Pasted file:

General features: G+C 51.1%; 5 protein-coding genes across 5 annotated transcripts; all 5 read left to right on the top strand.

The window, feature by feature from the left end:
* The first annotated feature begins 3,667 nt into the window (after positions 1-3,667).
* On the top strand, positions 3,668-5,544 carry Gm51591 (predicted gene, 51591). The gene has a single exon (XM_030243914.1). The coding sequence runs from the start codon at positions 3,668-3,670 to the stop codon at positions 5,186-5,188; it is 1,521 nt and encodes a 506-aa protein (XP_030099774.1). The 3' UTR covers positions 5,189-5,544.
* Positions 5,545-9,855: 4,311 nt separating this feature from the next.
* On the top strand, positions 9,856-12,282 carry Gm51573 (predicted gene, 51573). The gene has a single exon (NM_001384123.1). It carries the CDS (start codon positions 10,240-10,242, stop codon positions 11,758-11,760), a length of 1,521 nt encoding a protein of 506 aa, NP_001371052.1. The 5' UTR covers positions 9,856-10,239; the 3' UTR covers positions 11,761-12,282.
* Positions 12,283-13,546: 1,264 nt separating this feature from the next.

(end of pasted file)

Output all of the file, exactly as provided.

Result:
General features: G+C 51.1%; 5 protein-coding genes across 5 annotated transcripts; all 5 read left to right on the top strand.

The window, feature by feature from the left end:
* The first annotated feature begins 3,667 nt into the window (after positions 1-3,667).
* On the top strand, positions 3,668-5,544 carry Gm51591 (predicted gene, 51591). The gene has a single exon (XM_030243914.1). The coding sequence runs from the start codon at positions 3,668-3,670 to the stop codon at positions 5,186-5,188; it is 1,521 nt and encodes a 506-aa protein (XP_030099774.1). The 3' UTR covers positions 5,189-5,544.
* Positions 5,545-9,855: 4,311 nt separating this feature from the next.
* On the top strand, positions 9,856-12,282 carry Gm51573 (predicted gene, 51573). The gene has a single exon (NM_001384123.1). It carries the CDS (start codon positions 10,240-10,242, stop codon positions 11,758-11,760), a length of 1,521 nt encoding a protein of 506 aa, NP_001371052.1. The 5' UTR covers positions 9,856-10,239; the 3' UTR covers positions 11,761-12,282.
* Positions 12,283-13,546: 1,264 nt separating this feature from the next.